Production Notes: A Shadow No Light Could Make

After almost two decades of making music, I started scoring in 2019 and 2020, across a variety of media, such as games and podcasts. These projects rekindled my interest in themes, motifs, and formal methods of composition. Combined with two years of experience playing my own handmade instruments (initially created for my 2018 album, The Right Side of Mystery), the urge to write for more traditional stringed instruments welled up and resulted in the 2021 album, A Shadow No Light Could Make.

I still wanted to include my own blend of blurred sounds, metallic textures, handmade instruments, and field recordings. I was excited by a new path to explore, but I couldn’t resist packing some of my favorite things along for the ride.

While this work comes across as pretty dark, emotionally speaking, it was ironically a deeply joyous thing to create, probably a result of enjoying the freedom of unbounded experimentation, new (to me) composing techniques, and the collaborators I had on this album.

I decided to enlist musicians who could help me better express what my own skills, tools, and perspective could not. Every contributor went far above and beyond what was requested, which always created change for the better. This work was all done remotely, with the contributors being between 15 miles and 9,000 miles away from my studio, both before and during the 2020 COVID-19 pandemic. I will forever be in debt to the contributors who put themselves into these these pieces to bring them to life. More on them in a bit.

Those familiar with my past work, which is almost entirely instrumental, will immediately take notice of the human voice on this release, both bare and heavily processed. Like the decision to focus on orchestral instruments, this didn’t come out of nowhere. After having worked with vocals as a mixer and remixer in 2019, I realized that I had a number of past clients, label mates, and friends who not only had stellar voices, but who had an interest in challenges and nonstandard singing styles.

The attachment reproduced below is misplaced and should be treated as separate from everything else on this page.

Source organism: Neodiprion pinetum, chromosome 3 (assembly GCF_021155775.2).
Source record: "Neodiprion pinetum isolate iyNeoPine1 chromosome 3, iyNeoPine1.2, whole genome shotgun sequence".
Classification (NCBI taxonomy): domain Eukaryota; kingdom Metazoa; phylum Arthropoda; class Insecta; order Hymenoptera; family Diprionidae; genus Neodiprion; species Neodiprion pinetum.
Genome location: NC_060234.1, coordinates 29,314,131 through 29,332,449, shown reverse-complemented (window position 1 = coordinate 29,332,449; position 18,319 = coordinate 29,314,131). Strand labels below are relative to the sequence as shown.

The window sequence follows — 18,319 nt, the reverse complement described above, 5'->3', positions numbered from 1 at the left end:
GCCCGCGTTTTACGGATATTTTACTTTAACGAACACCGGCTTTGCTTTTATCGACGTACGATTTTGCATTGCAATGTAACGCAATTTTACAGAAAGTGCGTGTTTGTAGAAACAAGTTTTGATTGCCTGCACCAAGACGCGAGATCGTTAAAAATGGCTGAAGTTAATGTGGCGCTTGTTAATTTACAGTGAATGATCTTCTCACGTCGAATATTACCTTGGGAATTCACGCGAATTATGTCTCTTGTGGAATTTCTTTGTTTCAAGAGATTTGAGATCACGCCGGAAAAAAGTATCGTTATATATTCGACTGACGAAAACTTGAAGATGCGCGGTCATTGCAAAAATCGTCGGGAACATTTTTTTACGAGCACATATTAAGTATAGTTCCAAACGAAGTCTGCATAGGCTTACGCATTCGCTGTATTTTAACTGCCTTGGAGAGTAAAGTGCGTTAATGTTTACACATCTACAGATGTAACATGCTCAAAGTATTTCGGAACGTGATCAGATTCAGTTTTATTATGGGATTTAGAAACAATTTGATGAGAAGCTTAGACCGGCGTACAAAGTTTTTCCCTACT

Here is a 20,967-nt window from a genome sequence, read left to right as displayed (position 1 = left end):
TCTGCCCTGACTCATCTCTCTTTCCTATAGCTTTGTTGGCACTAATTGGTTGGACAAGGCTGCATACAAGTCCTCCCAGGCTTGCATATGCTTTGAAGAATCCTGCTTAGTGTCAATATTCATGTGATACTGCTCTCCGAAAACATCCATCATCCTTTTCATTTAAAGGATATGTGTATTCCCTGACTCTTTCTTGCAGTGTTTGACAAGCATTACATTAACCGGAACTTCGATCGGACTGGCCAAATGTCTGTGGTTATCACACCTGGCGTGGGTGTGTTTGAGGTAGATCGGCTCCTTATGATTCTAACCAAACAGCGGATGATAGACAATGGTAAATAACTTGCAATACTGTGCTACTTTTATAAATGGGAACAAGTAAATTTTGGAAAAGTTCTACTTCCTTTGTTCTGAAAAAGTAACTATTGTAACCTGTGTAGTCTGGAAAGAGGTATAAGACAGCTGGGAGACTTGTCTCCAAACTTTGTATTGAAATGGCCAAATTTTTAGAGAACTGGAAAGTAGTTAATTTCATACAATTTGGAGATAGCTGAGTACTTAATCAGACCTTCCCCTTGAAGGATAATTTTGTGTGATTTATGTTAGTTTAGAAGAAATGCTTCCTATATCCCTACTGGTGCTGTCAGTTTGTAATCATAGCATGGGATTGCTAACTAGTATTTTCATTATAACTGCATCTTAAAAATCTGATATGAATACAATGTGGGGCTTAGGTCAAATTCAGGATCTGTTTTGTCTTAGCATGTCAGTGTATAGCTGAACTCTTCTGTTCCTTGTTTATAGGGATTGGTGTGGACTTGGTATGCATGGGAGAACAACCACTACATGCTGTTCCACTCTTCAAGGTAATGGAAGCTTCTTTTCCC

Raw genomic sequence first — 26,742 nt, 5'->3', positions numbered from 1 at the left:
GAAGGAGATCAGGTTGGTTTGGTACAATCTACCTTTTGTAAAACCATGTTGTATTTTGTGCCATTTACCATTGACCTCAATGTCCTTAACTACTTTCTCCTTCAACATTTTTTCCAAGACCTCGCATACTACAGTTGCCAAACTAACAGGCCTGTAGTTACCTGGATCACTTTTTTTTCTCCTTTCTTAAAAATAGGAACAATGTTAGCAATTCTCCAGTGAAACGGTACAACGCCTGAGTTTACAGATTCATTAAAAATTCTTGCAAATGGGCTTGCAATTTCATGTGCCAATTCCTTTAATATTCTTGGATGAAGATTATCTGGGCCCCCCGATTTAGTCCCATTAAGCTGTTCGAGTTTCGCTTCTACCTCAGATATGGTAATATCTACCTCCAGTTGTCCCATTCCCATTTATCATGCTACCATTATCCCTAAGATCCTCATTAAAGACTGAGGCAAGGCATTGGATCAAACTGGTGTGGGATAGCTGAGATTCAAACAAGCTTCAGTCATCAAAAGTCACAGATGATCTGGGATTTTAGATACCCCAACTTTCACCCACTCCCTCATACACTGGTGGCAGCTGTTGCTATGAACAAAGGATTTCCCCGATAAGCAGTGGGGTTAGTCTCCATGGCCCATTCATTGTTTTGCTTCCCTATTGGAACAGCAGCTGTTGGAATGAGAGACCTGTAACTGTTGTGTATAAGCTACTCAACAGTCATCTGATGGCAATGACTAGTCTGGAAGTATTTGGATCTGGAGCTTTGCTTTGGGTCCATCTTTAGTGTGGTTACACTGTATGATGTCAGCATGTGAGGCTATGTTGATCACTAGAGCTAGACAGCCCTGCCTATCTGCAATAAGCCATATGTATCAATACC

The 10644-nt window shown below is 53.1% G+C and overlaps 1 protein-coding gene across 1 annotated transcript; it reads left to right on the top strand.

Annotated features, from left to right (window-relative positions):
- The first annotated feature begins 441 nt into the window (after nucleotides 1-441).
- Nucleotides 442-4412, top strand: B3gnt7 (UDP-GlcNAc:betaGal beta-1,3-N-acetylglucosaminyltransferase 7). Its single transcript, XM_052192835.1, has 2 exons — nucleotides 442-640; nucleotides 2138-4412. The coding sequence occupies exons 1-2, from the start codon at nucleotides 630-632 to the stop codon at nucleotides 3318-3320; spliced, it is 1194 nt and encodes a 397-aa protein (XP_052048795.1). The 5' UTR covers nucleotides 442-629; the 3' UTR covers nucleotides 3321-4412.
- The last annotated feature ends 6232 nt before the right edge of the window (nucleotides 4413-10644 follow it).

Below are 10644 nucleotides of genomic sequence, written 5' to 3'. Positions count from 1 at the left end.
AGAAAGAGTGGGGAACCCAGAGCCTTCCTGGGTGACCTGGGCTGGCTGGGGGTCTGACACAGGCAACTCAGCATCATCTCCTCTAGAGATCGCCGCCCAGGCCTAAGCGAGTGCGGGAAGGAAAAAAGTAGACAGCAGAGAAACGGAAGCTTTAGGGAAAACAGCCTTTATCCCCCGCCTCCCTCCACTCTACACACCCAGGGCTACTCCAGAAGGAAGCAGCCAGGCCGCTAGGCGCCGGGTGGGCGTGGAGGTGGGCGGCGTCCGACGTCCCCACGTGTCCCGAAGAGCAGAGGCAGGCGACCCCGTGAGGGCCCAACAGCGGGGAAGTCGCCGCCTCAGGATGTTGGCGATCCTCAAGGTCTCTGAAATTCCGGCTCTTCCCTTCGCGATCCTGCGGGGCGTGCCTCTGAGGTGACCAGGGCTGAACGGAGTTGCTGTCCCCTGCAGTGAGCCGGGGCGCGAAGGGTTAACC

Some were asked to perform as quietly as possible while (mostly) maintaining pitch, or to only hum, or to disintegrate each note release, or to sing with a lot of breath. This all opened up some interesting timbres to their voices, and imparted humanity, beauty, and tension into the music.

This album has a narrative arc that is meant to be interpreted by the listener. After a series of exploratory sketches were made, the sound-world of the story was established and the overall structure of the larger work was planned. The goal was to always push forward and make complete resolution evasive, to keep the sense of mystery preserved and the tension high. 

I found that composing using dodecaphony, or twelve-tone serialism, was a key part of achieving this goal. Having a strict, custom-defined set of pitches that have to sound in a specific order (or, rather, I chose to do so) suddenly focuses you on voicing and rhythm. Finding different ways to voice the inversions, offsets, and reversals of these tone rows together to express harmonies – as sweet or sour as they may be at times – was really enjoyable. My primary tone row sequence was designed with lots of adjacent semitones, and that really shaped the feeling of the composition more than any other factor. Not every song on the album is composed using serialism, but most are.